Discours et Textes

Leaflet threats by Syrian-sponsored Muslim fanatics to wage a war of “kitchen knives” against a fledgling anti-Syria coalition of major Christian and leftist groups may provide an alibi for president Lahoud’s regime to clamp a ban on all public rallies marking the civil war anniversary.
Leaflets tossed into scores of mosques, key intersections and low-income Muslim-populated neighborhoods of Beirut called for a massive turn out of Muslims to confront the new coalition activists with “your teeth, fists, clubs and kitchen knives” April 11.

Army and police patrols made no move to stop the leaflet broad daylight distributors as they agitated against the April 11 rally called by the coalition to “proclaim the end of the civil war” at downtown Beirut’s Martyr Square.

Sponsors of the rally are Druze leader Walid Jumblat’s Progressive Socialist Party, exiled Gen. Michel Aoun’s Free National Movement, jailed Christian Samir Geagea’s Lebanese Forces, the Communist Party, Leftist politician Najah Wakim’s Democratic Forum and the Leftist Groupings.

The PSP fielded the mightiest Muslim militia in the 1975-1990 civil war and the Communists were aligned with Jumblat’s fighting machine.

The now outlawed Lebanese Forces was the Christian camp’s main militia. Gen. Aoun, who was interim prime minister and army commander from 1988 to 1990, waged an ill-starred ‘War of Liberation’ against the Syrian Army and another ‘War of Obliteration’ against the LF before he was banished to France in 1991.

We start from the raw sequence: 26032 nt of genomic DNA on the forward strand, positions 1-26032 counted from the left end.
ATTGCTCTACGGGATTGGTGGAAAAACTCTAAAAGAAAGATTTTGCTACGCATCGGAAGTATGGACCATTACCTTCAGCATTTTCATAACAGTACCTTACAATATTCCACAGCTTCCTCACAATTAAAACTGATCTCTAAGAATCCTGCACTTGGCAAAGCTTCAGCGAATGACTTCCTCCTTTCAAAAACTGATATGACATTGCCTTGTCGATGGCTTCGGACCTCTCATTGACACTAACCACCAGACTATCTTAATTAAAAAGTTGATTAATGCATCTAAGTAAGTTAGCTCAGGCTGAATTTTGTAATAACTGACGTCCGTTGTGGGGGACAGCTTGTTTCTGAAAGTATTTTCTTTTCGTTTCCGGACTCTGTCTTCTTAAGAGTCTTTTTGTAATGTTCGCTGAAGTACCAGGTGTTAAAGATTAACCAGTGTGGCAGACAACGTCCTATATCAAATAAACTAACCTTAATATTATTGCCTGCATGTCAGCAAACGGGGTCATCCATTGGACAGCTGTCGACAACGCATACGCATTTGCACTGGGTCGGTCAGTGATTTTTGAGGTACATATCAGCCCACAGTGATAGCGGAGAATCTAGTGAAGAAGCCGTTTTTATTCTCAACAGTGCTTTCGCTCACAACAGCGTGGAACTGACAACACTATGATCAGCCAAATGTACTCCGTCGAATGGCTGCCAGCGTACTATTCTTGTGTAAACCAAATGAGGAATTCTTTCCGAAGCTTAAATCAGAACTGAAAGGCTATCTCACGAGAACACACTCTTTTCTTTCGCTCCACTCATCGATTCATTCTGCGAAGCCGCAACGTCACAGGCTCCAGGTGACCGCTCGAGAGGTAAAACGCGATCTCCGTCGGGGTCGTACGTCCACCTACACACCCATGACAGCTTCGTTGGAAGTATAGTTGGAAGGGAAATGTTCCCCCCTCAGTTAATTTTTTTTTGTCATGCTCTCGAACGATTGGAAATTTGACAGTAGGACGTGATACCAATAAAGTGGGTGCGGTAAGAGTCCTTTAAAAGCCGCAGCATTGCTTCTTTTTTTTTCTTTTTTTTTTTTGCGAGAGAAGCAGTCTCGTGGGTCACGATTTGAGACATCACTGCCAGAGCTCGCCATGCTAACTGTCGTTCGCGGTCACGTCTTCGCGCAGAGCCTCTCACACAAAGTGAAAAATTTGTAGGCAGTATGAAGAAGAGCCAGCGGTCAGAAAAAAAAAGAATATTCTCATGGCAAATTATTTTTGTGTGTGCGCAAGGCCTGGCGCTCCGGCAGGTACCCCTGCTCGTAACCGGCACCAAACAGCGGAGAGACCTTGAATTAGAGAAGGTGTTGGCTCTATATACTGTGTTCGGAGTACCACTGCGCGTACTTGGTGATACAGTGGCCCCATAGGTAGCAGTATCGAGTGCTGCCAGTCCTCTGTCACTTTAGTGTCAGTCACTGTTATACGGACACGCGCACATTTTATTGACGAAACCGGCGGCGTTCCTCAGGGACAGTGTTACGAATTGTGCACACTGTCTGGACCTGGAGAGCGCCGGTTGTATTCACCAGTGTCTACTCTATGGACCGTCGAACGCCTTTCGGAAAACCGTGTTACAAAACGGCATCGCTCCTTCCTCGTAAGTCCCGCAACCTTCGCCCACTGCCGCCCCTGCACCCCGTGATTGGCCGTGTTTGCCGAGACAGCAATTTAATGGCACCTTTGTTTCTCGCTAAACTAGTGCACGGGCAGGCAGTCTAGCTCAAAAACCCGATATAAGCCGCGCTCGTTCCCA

Wakim, a sulfur-tongued leftist politician who was long allied with Syria, had banned his supporters from joining the civil war. He has lately formed the Democratic Forum with the avowed objective of stopping Syria from spoiling Lebanon’s political life.

The rally scheduled for Wednesday at the downtown commercial district, which was the scene of some of the heaviest civil war battles, has been seen as a manifestation by the main antagonists that they have made their own peace and would not go to war again if the Syrian army leaves Lebanon.

The agitation for a Muslim counter-rally was seen as a muscle-flexing Syrian message to remind the standard-bearer of the campaign against its tutelage, Maronite Patriarch Nasrallah Sfeir, that President Bashar Assad’s regime has massive backing in Lebanon.

“The Lebanese society is being pushed to the brink of explosion and the national unity is being nudged toward a total collapse in a vulgar leaflet campaign waged to frighten the advocates of Syria’s exit,” wrote An-Nahar’s columnist Nicholas Nassif.

He said the regime now has the alibi to call a ban on all public rallies called for the civil war anniversary next week.

There were reports already circulating in Beirut that Christian Leftist coalition rally was cancelled to avoid clashes with fanatic Muslims.


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